Q. Malta has taken some hard-line positions on migration over the past few months. It vetoed some decisions regarding [Operation] Irini, suspended the disembarkation of migrants, leaving many at sea for a very long time in very poor conditions. Do you think, as the European Union’s most senior diplomat, that this helped Malta’s objective to try to reach out to other Member States or did it isolate Malta?

You know, I could answer with a Spanish expression, which I am afraid I will not be able to translate into English, that is “En todas partes cuecen habas” [“It’s the same the world over”]. I mean, in the political life of the European Union we are continuously facing situations where Member States do not agree in something and then they use this disagreement in order to get agreements on others issues. I personally - and it is my job - try to convince all Member States - not only Malta - to work on silos, to work on specific issues and not translate one problem to the other their agreements and disagreements.

But, in diplomatic life, everybody tries to get the most they can. And, to speak frankly and not to use “la langue de bois”, I have been discussing a lot with my colleague, the Maltese Minister [for Foreign and European Affairs, Evarist Bartolo], about the reluctance to approve some parts of the Operation Irini and their disagreement with the disembarkation. But, at the end, everything has been solved.

I understand the problems that Malta faces with migrants that need to be disembarked somewhere. Malta is not the only country that does not accept everybody that wants to disembark. I understand that, having the highest density of population in Europe, they have to reach agreements with other Member States so that, when the people have been disembarked, the solidarity among Europeans would make a distribution of these migrants in order for Malta not to have the full burden.

This is what we are doing and we have been contributing to reach agreements with other Member States. As I said, a couple of days ago there was an important agreement on this direction and the only thing that we can do in the European Union with the capacities that we have, is to try to coordinate de decisions with Member States in order for the disembarkation to take place as quickly as possible. Because we know that, the situation of the people in the boats is not the best one. But the disembarkation has to be related with the commitment of other Member States to share the burden that it represents.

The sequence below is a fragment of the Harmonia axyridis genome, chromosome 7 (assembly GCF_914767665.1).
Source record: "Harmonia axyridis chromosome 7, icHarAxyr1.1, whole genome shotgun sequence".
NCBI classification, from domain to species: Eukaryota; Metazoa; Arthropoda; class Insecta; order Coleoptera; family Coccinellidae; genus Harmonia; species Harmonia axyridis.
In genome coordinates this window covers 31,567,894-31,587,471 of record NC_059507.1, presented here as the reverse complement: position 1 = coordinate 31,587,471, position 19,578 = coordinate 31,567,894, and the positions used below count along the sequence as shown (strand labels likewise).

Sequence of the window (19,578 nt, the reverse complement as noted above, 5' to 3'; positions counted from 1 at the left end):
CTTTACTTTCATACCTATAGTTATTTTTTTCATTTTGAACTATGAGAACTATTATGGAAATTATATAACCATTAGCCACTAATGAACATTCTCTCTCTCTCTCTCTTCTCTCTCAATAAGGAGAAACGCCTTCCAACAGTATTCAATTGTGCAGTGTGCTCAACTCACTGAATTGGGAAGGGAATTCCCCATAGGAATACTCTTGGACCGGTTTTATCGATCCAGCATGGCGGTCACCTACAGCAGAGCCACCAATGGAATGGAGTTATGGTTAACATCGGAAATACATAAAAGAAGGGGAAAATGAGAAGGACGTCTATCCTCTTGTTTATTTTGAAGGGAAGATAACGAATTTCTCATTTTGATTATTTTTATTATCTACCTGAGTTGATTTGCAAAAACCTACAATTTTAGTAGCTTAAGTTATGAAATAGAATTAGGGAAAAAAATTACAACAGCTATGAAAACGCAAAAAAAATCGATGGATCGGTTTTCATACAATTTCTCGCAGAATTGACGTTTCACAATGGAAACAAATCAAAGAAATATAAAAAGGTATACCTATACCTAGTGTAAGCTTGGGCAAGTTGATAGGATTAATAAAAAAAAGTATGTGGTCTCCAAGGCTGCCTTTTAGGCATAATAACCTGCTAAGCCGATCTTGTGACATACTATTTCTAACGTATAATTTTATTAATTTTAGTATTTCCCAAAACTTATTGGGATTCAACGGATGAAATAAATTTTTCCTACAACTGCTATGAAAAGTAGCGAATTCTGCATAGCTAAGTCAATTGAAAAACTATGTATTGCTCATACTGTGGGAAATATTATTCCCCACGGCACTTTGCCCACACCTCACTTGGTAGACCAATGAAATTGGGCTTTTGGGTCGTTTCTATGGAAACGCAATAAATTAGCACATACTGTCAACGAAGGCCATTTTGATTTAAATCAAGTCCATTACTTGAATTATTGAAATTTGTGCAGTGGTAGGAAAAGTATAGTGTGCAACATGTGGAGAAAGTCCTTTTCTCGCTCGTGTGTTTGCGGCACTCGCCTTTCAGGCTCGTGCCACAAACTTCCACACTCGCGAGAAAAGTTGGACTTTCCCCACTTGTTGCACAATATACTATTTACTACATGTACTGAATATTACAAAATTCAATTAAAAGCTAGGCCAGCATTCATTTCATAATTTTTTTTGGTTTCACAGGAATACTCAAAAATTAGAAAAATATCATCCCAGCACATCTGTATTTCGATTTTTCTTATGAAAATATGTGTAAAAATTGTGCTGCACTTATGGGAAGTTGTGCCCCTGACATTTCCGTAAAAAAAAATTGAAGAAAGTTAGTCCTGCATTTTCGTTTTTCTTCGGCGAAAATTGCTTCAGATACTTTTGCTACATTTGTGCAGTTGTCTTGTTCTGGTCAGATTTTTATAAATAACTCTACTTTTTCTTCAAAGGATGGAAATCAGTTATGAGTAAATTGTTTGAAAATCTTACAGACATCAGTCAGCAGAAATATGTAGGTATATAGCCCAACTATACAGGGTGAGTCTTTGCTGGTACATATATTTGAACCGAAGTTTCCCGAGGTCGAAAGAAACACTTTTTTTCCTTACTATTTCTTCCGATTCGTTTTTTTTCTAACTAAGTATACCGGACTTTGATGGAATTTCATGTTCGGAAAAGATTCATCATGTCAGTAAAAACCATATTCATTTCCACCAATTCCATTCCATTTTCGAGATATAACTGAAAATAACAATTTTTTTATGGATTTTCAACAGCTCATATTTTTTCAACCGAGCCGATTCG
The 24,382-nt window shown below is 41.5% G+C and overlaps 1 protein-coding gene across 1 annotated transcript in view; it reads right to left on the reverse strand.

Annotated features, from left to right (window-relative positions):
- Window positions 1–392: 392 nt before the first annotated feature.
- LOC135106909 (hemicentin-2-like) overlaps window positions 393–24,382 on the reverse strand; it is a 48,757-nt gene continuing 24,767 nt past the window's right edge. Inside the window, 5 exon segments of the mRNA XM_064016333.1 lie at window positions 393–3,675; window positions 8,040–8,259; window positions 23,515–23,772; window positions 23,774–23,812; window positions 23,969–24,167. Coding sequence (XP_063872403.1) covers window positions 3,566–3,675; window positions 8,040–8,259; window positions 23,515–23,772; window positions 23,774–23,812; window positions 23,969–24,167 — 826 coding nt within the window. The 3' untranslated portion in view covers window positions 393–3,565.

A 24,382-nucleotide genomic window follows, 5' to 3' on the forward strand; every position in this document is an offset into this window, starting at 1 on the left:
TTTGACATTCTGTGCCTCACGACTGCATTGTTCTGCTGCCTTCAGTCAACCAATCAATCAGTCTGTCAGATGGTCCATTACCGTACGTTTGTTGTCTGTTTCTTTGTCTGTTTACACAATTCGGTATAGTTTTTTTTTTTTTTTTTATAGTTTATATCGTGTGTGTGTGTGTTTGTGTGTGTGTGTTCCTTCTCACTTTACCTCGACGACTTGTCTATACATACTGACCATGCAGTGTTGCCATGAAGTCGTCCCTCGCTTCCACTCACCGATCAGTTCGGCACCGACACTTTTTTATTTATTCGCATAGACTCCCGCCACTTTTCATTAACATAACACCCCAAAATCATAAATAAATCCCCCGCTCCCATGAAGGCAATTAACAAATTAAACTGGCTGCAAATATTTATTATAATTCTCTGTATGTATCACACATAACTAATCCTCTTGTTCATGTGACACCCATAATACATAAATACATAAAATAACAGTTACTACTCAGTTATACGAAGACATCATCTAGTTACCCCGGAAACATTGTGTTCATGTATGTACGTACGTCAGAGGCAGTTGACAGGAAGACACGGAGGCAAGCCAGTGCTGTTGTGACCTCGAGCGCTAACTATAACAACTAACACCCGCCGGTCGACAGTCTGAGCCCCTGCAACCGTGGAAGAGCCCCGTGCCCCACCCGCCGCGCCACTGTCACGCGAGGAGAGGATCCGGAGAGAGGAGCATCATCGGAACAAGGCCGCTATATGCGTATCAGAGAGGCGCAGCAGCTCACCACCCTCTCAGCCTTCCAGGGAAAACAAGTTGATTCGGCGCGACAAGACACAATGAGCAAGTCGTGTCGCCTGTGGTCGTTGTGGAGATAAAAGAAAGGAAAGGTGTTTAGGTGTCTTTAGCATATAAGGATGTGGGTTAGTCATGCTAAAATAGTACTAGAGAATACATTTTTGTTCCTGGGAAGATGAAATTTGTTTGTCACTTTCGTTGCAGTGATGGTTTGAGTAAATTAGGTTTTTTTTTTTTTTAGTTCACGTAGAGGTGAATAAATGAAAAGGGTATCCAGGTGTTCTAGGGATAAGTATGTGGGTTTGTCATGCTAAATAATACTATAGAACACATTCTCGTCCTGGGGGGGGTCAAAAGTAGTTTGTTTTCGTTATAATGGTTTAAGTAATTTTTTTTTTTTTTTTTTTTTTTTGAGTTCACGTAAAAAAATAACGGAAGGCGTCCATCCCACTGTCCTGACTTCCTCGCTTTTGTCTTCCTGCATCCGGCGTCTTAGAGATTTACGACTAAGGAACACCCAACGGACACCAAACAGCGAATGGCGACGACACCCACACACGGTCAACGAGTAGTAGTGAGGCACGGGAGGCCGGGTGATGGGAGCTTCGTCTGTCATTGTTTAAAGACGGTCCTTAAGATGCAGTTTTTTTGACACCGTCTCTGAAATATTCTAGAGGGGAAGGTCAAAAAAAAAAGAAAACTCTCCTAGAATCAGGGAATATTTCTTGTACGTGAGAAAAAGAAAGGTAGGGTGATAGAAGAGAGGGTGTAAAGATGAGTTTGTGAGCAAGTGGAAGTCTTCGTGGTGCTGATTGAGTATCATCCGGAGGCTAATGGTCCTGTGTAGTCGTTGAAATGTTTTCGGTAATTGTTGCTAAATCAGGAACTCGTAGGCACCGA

Looking into the future, we are working in the European Commission to present a new plan for asylum and migration and we have to take care of this specific situation: saving people in the sea requires an automatic mechanism that could immediately allow disembarkation and redistribution. This would avoid days or weeks of discussion among Member States, depending on their good will, depending on the moment. This is something that we need. I have been Minister for Foreign Affairs [of Spain] and I spent two summers discussing about where people are going to disembark, who is going to take care of them. This has to be done in a more automatic way. Solidarity has to be better organised on this point and we are working on that.

Q. With regards to this new policy, the automatic reallocation you just mentioned, do you have any timeframe of when this could be introduced in the European Union?

We need an agreement of the Member States, we do not have the capacity of saying ‘This is the mechanism’. The Commission is working – it is not my portfolio but I am here representing the whole Commission. And my colleague in charge of it, the Commissioner for Home Affairs [Ylva Johannson] with the participation of the Vice-President Margaritis [Schinas], is working on a new procedure for asylum seekers, for migration management.

I am sure that on this package there will be a specific mechanism devoted to this specific situation, when 100-200 people are rescued at sea there has to be a way of giving an answer from the whole European Union, not depending on who saved them and where they were saved. There we have to be able to organise our solidarity in a more efficient way. But I cannot tell when and even I cannot tell if the Member States will agree because the role of the Commission is to propose. The Commission proposes and the Council and the Parliament decide.